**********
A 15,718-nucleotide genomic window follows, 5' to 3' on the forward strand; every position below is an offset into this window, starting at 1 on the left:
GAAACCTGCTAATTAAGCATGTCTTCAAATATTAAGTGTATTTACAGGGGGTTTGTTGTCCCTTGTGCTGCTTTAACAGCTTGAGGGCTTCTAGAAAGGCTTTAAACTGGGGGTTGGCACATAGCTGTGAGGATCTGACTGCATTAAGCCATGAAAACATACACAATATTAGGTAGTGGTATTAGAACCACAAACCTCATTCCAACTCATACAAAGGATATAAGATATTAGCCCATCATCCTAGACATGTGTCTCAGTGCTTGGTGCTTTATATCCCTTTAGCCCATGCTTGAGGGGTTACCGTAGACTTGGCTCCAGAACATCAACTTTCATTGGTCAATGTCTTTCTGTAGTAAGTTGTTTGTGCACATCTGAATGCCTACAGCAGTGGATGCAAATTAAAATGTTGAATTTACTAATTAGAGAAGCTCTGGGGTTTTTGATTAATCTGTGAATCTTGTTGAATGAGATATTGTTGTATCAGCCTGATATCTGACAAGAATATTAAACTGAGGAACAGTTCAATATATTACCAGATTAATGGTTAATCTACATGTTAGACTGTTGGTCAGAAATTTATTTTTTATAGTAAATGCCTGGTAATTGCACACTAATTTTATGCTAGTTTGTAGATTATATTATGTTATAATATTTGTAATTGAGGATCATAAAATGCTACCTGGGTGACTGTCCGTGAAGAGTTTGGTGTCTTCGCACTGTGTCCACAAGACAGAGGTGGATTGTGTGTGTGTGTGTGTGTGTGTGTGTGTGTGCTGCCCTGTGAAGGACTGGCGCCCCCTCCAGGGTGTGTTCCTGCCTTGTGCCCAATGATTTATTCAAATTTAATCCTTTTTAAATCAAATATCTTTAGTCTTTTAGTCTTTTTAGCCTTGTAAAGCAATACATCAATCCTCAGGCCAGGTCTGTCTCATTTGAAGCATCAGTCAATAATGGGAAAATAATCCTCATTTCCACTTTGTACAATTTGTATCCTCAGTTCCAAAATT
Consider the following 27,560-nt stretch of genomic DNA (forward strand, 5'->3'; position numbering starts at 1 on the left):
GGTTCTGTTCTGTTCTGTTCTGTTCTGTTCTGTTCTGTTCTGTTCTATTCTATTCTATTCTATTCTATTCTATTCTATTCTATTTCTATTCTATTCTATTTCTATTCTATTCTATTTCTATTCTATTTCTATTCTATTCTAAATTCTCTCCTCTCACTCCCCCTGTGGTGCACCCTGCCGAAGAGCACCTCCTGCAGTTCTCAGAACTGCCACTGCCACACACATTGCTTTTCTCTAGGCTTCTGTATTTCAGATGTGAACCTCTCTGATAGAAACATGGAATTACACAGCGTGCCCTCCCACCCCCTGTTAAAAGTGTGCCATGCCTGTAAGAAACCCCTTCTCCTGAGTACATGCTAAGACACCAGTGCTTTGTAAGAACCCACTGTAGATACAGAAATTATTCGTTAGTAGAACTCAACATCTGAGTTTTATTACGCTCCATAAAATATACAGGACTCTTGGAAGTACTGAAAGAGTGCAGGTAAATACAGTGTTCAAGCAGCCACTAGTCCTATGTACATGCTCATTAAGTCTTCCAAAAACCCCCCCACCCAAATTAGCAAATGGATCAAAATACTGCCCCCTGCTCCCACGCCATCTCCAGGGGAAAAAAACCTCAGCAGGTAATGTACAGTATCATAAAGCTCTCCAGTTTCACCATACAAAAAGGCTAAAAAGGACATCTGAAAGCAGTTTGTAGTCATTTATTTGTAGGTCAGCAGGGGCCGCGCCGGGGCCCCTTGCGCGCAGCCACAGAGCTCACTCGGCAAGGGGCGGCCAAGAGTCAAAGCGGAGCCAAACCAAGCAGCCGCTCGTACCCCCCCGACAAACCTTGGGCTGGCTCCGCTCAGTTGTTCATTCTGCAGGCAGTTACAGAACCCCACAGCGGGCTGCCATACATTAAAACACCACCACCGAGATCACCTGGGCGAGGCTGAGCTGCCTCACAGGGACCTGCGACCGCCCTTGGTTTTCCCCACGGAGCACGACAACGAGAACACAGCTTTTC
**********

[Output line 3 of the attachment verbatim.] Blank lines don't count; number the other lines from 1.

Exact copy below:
Consider the following 27,560-nt stretch of genomic DNA (forward strand, 5'->3'; position numbering starts at 1 on the left):